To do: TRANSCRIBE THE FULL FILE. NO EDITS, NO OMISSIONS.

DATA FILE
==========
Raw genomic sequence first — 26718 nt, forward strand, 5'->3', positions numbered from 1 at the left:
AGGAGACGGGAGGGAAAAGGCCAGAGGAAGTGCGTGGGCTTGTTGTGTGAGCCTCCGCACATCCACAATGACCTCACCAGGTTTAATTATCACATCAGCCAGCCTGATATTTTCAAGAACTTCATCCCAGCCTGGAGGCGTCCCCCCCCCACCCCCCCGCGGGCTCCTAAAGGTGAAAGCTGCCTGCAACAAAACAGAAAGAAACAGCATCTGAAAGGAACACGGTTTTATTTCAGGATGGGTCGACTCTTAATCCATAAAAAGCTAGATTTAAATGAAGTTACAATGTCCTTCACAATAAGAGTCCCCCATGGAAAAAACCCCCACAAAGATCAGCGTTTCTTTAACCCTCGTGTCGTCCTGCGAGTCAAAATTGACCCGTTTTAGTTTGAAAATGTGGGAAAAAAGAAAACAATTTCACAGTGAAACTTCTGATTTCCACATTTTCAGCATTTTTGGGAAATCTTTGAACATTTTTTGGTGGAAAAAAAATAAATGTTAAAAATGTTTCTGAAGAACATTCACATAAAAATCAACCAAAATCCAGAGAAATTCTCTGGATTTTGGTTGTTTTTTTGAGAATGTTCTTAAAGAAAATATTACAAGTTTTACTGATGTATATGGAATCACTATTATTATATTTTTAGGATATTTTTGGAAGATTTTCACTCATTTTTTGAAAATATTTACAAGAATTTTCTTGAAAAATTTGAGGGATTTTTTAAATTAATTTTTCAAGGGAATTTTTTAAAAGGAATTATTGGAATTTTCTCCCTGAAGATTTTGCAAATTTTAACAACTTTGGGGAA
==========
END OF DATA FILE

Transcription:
Raw genomic sequence first — 26718 nt, forward strand, 5'->3', positions numbered from 1 at the left:
AGGAGACGGGAGGGAAAAGGCCAGAGGAAGTGCGTGGGCTTGTTGTGTGAGCCTCCGCACATCCACAATGACCTCACCAGGTTTAATTATCACATCAGCCAGCCTGATATTTTCAAGAACTTCATCCCAGCCTGGAGGCGTCCCCCCCCCACCCCCCCGCGGGCTCCTAAAGGTGAAAGCTGCCTGCAACAAAACAGAAAGAAACAGCATCTGAAAGGAACACGGTTTTATTTCAGGATGGGTCGACTCTTAATCCATAAAAAGCTAGATTTAAATGAAGTTACAATGTCCTTCACAATAAGAGTCCCCCATGGAAAAAACCCCCACAAAGATCAGCGTTTCTTTAACCCTCGTGTCGTCCTGCGAGTCAAAATTGACCCGTTTTAGTTTGAAAATGTGGGAAAAAAGAAAACAATTTCACAGTGAAACTTCTGATTTCCACATTTTCAGCATTTTTGGGAAATCTTTGAACATTTTTTGGTGGAAAAAAAATAAATGTTAAAAATGTTTCTGAAGAACATTCACATAAAAATCAACCAAAATCCAGAGAAATTCTCTGGATTTTGGTTGTTTTTTTGAGAATGTTCTTAAAGAAAATATTACAAGTTTTACTGATGTATATGGAATCACTATTATTATATTTTTAGGATATTTTTGGAAGATTTTCACTCATTTTTTGAAAATATTTACAAGAATTTTCTTGAAAAATTTGAGGGATTTTTTAAATTAATTTTTCAAGGGAATTTTTTAAAAGGAATTATTGGAATTTTCTCCCTGAAGATTTTGCAAATTTTAACAACTTTGGGGAA